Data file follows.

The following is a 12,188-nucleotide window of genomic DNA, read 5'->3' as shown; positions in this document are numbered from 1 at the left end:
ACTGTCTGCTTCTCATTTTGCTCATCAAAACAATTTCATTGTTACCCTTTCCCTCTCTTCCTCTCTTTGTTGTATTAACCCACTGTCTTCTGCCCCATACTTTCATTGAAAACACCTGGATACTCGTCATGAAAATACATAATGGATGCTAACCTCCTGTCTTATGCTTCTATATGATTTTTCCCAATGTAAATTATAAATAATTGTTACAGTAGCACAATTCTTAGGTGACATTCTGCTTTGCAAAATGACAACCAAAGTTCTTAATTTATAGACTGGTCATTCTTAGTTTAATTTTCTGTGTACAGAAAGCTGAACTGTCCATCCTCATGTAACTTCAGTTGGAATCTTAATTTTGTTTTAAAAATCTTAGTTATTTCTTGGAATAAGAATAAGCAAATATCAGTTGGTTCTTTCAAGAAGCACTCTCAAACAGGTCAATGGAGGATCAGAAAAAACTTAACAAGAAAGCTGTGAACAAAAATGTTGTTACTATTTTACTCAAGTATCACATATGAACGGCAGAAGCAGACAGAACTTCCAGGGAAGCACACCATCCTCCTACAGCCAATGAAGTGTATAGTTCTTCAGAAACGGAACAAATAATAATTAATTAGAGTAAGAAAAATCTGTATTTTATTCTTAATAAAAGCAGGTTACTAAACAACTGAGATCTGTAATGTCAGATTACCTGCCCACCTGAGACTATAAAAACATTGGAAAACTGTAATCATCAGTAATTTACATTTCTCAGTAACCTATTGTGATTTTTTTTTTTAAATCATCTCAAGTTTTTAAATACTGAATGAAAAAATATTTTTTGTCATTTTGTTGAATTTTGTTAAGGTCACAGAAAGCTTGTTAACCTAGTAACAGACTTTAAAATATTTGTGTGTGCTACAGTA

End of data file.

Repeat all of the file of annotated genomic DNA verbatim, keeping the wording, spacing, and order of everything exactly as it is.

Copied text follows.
The following is a 12,188-nucleotide window of genomic DNA, read 5'->3' as shown; positions in this document are numbered from 1 at the left end:
ACTGTCTGCTTCTCATTTTGCTCATCAAAACAATTTCATTGTTACCCTTTCCCTCTCTTCCTCTCTTTGTTGTATTAACCCACTGTCTTCTGCCCCATACTTTCATTGAAAACACCTGGATACTCGTCATGAAAATACATAATGGATGCTAACCTCCTGTCTTATGCTTCTATATGATTTTTCCCAATGTAAATTATAAATAATTGTTACAGTAGCACAATTCTTAGGTGACATTCTGCTTTGCAAAATGACAACCAAAGTTCTTAATTTATAGACTGGTCATTCTTAGTTTAATTTTCTGTGTACAGAAAGCTGAACTGTCCATCCTCATGTAACTTCAGTTGGAATCTTAATTTTGTTTTAAAAATCTTAGTTATTTCTTGGAATAAGAATAAGCAAATATCAGTTGGTTCTTTCAAGAAGCACTCTCAAACAGGTCAATGGAGGATCAGAAAAAACTTAACAAGAAAGCTGTGAACAAAAATGTTGTTACTATTTTACTCAAGTATCACATATGAACGGCAGAAGCAGACAGAACTTCCAGGGAAGCACACCATCCTCCTACAGCCAATGAAGTGTATAGTTCTTCAGAAACGGAACAAATAATAATTAATTAGAGTAAGAAAAATCTGTATTTTATTCTTAATAAAAGCAGGTTACTAAACAACTGAGATCTGTAATGTCAGATTACCTGCCCACCTGAGACTATAAAAACATTGGAAAACTGTAATCATCAGTAATTTACATTTCTCAGTAACCTATTGTGATTTTTTTTTTTAAATCATCTCAAGTTTTTAAATACTGAATGAAAAAATATTTTTTGTCATTTTGTTGAATTTTGTTAAGGTCACAGAAAGCTTGTTAACCTAGTAACAGACTTTAAAATATTTGTGTGTGCTACAGTA